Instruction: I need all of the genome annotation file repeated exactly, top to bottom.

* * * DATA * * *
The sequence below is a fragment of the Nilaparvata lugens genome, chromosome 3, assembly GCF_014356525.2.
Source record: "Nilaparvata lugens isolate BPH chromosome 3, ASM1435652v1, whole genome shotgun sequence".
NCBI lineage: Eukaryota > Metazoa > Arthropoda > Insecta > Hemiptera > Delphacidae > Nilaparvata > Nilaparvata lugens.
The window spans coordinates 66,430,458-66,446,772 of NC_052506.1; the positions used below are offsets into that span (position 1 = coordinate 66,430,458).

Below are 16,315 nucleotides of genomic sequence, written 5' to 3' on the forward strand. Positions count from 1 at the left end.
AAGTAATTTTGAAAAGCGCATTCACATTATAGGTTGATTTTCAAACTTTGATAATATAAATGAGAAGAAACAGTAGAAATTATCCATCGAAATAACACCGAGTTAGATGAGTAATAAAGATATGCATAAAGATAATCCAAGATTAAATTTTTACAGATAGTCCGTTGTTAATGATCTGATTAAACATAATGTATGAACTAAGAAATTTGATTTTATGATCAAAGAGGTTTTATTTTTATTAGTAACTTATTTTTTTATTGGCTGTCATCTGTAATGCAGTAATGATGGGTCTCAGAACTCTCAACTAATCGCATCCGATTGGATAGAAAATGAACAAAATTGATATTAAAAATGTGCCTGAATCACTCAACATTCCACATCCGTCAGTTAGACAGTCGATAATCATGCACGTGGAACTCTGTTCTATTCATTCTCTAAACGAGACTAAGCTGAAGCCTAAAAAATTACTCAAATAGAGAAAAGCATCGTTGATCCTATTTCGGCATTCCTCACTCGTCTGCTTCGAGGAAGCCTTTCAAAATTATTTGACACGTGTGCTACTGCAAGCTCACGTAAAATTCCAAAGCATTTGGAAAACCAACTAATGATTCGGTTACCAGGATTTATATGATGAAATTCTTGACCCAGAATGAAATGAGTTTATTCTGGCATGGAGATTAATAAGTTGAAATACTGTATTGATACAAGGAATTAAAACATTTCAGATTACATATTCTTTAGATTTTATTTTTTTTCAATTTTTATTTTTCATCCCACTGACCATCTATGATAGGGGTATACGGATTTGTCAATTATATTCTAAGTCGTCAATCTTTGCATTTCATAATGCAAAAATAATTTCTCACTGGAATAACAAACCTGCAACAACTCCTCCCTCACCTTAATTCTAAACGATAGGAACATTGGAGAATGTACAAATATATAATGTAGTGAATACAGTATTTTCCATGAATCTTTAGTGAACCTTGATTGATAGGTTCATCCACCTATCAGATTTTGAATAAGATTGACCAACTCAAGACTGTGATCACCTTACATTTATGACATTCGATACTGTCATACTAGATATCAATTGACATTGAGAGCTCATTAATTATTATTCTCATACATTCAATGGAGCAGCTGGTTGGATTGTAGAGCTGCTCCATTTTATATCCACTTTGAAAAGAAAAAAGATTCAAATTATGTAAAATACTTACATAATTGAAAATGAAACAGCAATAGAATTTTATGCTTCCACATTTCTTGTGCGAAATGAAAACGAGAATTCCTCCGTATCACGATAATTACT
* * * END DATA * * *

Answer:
The sequence below is a fragment of the Nilaparvata lugens genome, chromosome 3, assembly GCF_014356525.2.
Source record: "Nilaparvata lugens isolate BPH chromosome 3, ASM1435652v1, whole genome shotgun sequence".
NCBI lineage: Eukaryota > Metazoa > Arthropoda > Insecta > Hemiptera > Delphacidae > Nilaparvata > Nilaparvata lugens.
The window spans coordinates 66,430,458-66,446,772 of NC_052506.1; the positions used below are offsets into that span (position 1 = coordinate 66,430,458).

Below are 16,315 nucleotides of genomic sequence, written 5' to 3' on the forward strand. Positions count from 1 at the left end.
AAGTAATTTTGAAAAGCGCATTCACATTATAGGTTGATTTTCAAACTTTGATAATATAAATGAGAAGAAACAGTAGAAATTATCCATCGAAATAACACCGAGTTAGATGAGTAATAAAGATATGCATAAAGATAATCCAAGATTAAATTTTTACAGATAGTCCGTTGTTAATGATCTGATTAAACATAATGTATGAACTAAGAAATTTGATTTTATGATCAAAGAGGTTTTATTTTTATTAGTAACTTATTTTTTTATTGGCTGTCATCTGTAATGCAGTAATGATGGGTCTCAGAACTCTCAACTAATCGCATCCGATTGGATAGAAAATGAACAAAATTGATATTAAAAATGTGCCTGAATCACTCAACATTCCACATCCGTCAGTTAGACAGTCGATAATCATGCACGTGGAACTCTGTTCTATTCATTCTCTAAACGAGACTAAGCTGAAGCCTAAAAAATTACTCAAATAGAGAAAAGCATCGTTGATCCTATTTCGGCATTCCTCACTCGTCTGCTTCGAGGAAGCCTTTCAAAATTATTTGACACGTGTGCTACTGCAAGCTCACGTAAAATTCCAAAGCATTTGGAAAACCAACTAATGATTCGGTTACCAGGATTTATATGATGAAATTCTTGACCCAGAATGAAATGAGTTTATTCTGGCATGGAGATTAATAAGTTGAAATACTGTATTGATACAAGGAATTAAAACATTTCAGATTACATATTCTTTAGATTTTATTTTTTTTCAATTTTTATTTTTCATCCCACTGACCATCTATGATAGGGGTATACGGATTTGTCAATTATATTCTAAGTCGTCAATCTTTGCATTTCATAATGCAAAAATAATTTCTCACTGGAATAACAAACCTGCAACAACTCCTCCCTCACCTTAATTCTAAACGATAGGAACATTGGAGAATGTACAAATATATAATGTAGTGAATACAGTATTTTCCATGAATCTTTAGTGAACCTTGATTGATAGGTTCATCCACCTATCAGATTTTGAATAAGATTGACCAACTCAAGACTGTGATCACCTTACATTTATGACATTCGATACTGTCATACTAGATATCAATTGACATTGAGAGCTCATTAATTATTATTCTCATACATTCAATGGAGCAGCTGGTTGGATTGTAGAGCTGCTCCATTTTATATCCACTTTGAAAAGAAAAAAGATTCAAATTATGTAAAATACTTACATAATTGAAAATGAAACAGCAATAGAATTTTATGCTTCCACATTTCTTGTGCGAAATGAAAACGAGAATTCCTCCGTATCACGATAATTACT